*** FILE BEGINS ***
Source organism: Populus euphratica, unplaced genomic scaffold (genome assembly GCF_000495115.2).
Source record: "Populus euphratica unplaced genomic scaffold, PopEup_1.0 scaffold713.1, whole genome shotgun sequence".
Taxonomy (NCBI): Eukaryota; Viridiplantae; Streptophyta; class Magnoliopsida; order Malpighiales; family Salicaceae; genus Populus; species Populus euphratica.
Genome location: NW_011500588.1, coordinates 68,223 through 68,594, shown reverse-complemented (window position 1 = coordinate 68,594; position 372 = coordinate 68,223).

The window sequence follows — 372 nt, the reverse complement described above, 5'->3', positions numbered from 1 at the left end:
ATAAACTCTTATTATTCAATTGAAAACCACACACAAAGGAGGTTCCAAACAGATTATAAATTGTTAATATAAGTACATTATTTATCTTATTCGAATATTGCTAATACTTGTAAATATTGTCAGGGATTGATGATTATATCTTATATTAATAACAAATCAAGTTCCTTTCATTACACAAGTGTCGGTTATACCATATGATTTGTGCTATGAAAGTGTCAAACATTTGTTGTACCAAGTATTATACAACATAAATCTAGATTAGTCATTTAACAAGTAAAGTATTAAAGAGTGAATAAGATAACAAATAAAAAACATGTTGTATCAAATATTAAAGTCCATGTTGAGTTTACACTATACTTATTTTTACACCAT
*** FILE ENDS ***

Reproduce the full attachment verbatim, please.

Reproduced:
Source organism: Populus euphratica, unplaced genomic scaffold (genome assembly GCF_000495115.2).
Source record: "Populus euphratica unplaced genomic scaffold, PopEup_1.0 scaffold713.1, whole genome shotgun sequence".
Taxonomy (NCBI): Eukaryota; Viridiplantae; Streptophyta; class Magnoliopsida; order Malpighiales; family Salicaceae; genus Populus; species Populus euphratica.
Genome location: NW_011500588.1, coordinates 68,223 through 68,594, shown reverse-complemented (window position 1 = coordinate 68,594; position 372 = coordinate 68,223).

The window sequence follows — 372 nt, the reverse complement described above, 5'->3', positions numbered from 1 at the left end:
ATAAACTCTTATTATTCAATTGAAAACCACACACAAAGGAGGTTCCAAACAGATTATAAATTGTTAATATAAGTACATTATTTATCTTATTCGAATATTGCTAATACTTGTAAATATTGTCAGGGATTGATGATTATATCTTATATTAATAACAAATCAAGTTCCTTTCATTACACAAGTGTCGGTTATACCATATGATTTGTGCTATGAAAGTGTCAAACATTTGTTGTACCAAGTATTATACAACATAAATCTAGATTAGTCATTTAACAAGTAAAGTATTAAAGAGTGAATAAGATAACAAATAAAAAACATGTTGTATCAAATATTAAAGTCCATGTTGAGTTTACACTATACTTATTTTTACACCAT